The 4th Indian Documentary Film Festival concludes


Bhubaneswar: The 4th Indian Documentary Film Festival, organized by the Film Society of Bhubaneswar concluded Sunday.

The three day festival gained momentum with each passing day, offering audiences a compelling window into the diverse and thought-provoking world of contemporary Indian non-fiction cinema.

Held at the exquisite Odissi Research Centre, Xavier Square, Bhubaneswar, this year’s festival continues its tradition of presenting cutting-edge documentaries that explore the complexities of present-day India, while also delving into its historical conflicts and the intersection of issues related to inequality, caste, class, gender, and ecology.

With 25 remarkable films on display, Day 03 of the festival treated viewers to a captivating lineup that left a lasting impact. The day’s schedule began with the screening of Farha Khatun’s ‘Holy Rights,’ a poignant exploration of the inner courtyards of conservative Indian Muslim clerical ranks. The film sheds light on the courageous women who are challenging traditional norms as they strive to become religious teachers (Qazis), breaking new ground in their pursuit of equality.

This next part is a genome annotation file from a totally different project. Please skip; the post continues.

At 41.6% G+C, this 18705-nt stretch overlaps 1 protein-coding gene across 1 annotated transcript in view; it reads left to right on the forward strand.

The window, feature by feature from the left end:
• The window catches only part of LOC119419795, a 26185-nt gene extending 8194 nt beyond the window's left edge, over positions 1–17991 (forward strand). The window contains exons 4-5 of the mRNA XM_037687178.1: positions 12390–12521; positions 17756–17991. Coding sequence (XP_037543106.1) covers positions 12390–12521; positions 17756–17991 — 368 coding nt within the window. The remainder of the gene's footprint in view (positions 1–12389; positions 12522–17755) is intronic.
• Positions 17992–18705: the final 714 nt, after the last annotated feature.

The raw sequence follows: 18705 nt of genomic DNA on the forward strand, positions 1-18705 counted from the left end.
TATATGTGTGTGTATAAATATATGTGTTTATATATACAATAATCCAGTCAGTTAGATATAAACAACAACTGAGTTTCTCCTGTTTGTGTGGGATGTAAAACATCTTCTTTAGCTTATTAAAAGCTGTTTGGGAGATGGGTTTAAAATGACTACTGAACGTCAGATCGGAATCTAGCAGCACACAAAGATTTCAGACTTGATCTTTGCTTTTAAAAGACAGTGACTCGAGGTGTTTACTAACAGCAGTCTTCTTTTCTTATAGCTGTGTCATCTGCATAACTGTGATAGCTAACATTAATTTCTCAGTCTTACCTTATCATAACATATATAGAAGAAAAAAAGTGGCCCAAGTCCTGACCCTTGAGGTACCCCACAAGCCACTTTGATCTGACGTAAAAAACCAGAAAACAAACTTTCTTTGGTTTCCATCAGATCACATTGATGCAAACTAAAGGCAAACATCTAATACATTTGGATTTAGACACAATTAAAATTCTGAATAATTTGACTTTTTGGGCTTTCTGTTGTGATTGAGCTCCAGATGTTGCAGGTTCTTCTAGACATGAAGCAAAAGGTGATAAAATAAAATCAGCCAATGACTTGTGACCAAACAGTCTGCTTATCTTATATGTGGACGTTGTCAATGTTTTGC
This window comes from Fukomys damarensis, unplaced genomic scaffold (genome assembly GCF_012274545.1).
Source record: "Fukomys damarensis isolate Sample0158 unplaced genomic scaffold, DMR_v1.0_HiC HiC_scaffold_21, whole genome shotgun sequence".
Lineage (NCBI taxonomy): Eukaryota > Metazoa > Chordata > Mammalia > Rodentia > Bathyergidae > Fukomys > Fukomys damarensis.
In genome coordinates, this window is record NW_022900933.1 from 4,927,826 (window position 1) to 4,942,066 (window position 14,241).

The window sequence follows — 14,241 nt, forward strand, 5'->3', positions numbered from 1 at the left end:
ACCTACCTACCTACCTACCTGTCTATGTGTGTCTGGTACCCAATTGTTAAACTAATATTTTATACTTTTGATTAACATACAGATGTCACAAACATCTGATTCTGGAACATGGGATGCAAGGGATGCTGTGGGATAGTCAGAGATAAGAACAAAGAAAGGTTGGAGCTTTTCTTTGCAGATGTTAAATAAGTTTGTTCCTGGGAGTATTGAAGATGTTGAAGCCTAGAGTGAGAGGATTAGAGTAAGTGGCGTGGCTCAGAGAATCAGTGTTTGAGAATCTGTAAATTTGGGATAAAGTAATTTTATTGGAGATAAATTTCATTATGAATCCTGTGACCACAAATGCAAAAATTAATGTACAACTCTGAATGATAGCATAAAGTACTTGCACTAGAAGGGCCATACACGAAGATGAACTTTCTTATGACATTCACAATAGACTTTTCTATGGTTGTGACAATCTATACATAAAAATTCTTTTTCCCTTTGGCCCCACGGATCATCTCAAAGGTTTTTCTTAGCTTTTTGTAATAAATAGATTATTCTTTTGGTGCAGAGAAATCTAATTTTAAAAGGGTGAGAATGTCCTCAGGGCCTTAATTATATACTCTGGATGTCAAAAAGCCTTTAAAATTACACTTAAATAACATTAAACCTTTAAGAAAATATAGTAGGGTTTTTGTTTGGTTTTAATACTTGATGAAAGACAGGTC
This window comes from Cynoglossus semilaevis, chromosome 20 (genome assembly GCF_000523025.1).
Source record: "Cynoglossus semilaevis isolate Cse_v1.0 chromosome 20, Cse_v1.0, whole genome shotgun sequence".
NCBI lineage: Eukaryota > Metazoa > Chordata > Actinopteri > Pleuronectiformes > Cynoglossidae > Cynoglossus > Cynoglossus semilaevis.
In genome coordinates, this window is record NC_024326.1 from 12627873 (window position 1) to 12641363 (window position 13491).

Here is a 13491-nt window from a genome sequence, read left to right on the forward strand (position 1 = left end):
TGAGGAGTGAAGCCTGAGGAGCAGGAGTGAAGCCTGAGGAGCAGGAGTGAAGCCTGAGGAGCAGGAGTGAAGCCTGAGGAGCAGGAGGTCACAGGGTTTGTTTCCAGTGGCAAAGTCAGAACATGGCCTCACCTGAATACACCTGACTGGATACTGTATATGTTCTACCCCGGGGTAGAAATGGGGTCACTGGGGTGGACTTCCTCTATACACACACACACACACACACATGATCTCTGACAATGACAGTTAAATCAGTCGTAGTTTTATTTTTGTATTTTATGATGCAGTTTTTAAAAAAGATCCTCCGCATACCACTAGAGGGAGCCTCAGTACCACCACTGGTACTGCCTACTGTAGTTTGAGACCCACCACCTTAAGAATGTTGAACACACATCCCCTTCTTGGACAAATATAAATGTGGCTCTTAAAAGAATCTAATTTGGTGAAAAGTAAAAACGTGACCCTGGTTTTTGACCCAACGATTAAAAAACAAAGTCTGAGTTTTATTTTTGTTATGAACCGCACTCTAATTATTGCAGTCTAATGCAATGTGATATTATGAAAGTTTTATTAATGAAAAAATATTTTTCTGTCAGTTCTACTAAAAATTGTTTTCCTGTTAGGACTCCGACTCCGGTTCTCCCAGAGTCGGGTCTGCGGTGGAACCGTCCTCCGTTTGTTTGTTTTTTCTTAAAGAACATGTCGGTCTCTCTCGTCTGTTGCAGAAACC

Another standout feature of the day was Varun Shekhar’s ‘Too Much Democracy,’ a deep dive into the inner workings and resilience of the inspiring Farmer’s Protest against the now-repealed three farm bills. This powerful documentary offers a comprehensive look at the challenges faced by farmers and their unwavering determination to bring about change.

Himanshu Khatua’s ‘The Sea and Seven Villages’ was also showcased, documenting the plight of the residents of the Satabhaya villages in Kendrapara, who are grappling with coastal erosion, livelihood crises, and mass migration. The film sheds light on the harsh realities faced by these communities and their journey to becoming some of the subcontinent’s first climate refugees.

Closing the day’s screenings was Joshy Joseph’s striking portrait of a conservationist, Aribam Shyam Sharma, who is dedicated to preserving an ancient oral culture rooted in Manipur. This documentary pays homage to the efforts of individuals who work tirelessly to safeguard cultural heritage.

Throughout the three days of the festival, 13 accomplished filmmakers graced the event, sharing their insights and experiences with enthusiastic audiences. Varun Sukhraj and Miriam Chandi Menecherry were among those who participated in engaging conversations and workshops on the final day, providing invaluable insights into the world of documentary filmmaking.

The festival’s closing ceremony was graced by esteemed dignitaries, including Tathagata Satpathy, ex-MP of Dhenkanal and a veteran journalist, widely recognized for his contributions to Odisha’s media landscape.

Also in attendance was Ishwar Mohanty, vice-president of the Film Society and Additional Standing Counsel for the Government of Odisha in the Orissa High Court.

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